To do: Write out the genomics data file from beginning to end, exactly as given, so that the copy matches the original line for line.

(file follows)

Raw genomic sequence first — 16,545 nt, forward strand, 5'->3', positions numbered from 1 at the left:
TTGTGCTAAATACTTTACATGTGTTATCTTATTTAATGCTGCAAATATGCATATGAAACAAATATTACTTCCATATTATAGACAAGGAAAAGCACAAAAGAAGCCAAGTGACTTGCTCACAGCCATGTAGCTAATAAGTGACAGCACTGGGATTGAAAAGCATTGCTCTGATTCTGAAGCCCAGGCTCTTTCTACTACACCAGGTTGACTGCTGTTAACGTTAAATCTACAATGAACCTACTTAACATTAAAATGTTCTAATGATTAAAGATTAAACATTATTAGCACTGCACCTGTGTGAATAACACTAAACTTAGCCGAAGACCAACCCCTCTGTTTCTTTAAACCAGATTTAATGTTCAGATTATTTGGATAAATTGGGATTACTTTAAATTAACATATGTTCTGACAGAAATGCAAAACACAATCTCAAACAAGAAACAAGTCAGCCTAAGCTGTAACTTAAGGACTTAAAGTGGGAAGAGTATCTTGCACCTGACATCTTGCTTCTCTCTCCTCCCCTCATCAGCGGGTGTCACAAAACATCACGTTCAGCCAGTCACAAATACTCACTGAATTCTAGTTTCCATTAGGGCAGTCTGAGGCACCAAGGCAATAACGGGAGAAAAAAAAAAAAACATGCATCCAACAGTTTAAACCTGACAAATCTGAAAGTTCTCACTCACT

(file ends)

Raw genomic sequence first — 16,545 nt, forward strand, 5'->3', positions numbered from 1 at the left:
TTGTGCTAAATACTTTACATGTGTTATCTTATTTAATGCTGCAAATATGCATATGAAACAAATATTACTTCCATATTATAGACAAGGAAAAGCACAAAAGAAGCCAAGTGACTTGCTCACAGCCATGTAGCTAATAAGTGACAGCACTGGGATTGAAAAGCATTGCTCTGATTCTGAAGCCCAGGCTCTTTCTACTACACCAGGTTGACTGCTGTTAACGTTAAATCTACAATGAACCTACTTAACATTAAAATGTTCTAATGATTAAAGATTAAACATTATTAGCACTGCACCTGTGTGAATAACACTAAACTTAGCCGAAGACCAACCCCTCTGTTTCTTTAAACCAGATTTAATGTTCAGATTATTTGGATAAATTGGGATTACTTTAAATTAACATATGTTCTGACAGAAATGCAAAACACAATCTCAAACAAGAAACAAGTCAGCCTAAGCTGTAACTTAAGGACTTAAAGTGGGAAGAGTATCTTGCACCTGACATCTTGCTTCTCTCTCCTCCCCTCATCAGCGGGTGTCACAAAACATCACGTTCAGCCAGTCACAAATACTCACTGAATTCTAGTTTCCATTAGGGCAGTCTGAGGCACCAAGGCAATAACGGGAGAAAAAAAAAAAAACATGCATCCAACAGTTTAAACCTGACAAATCTGAAAGTTCTCACTCACT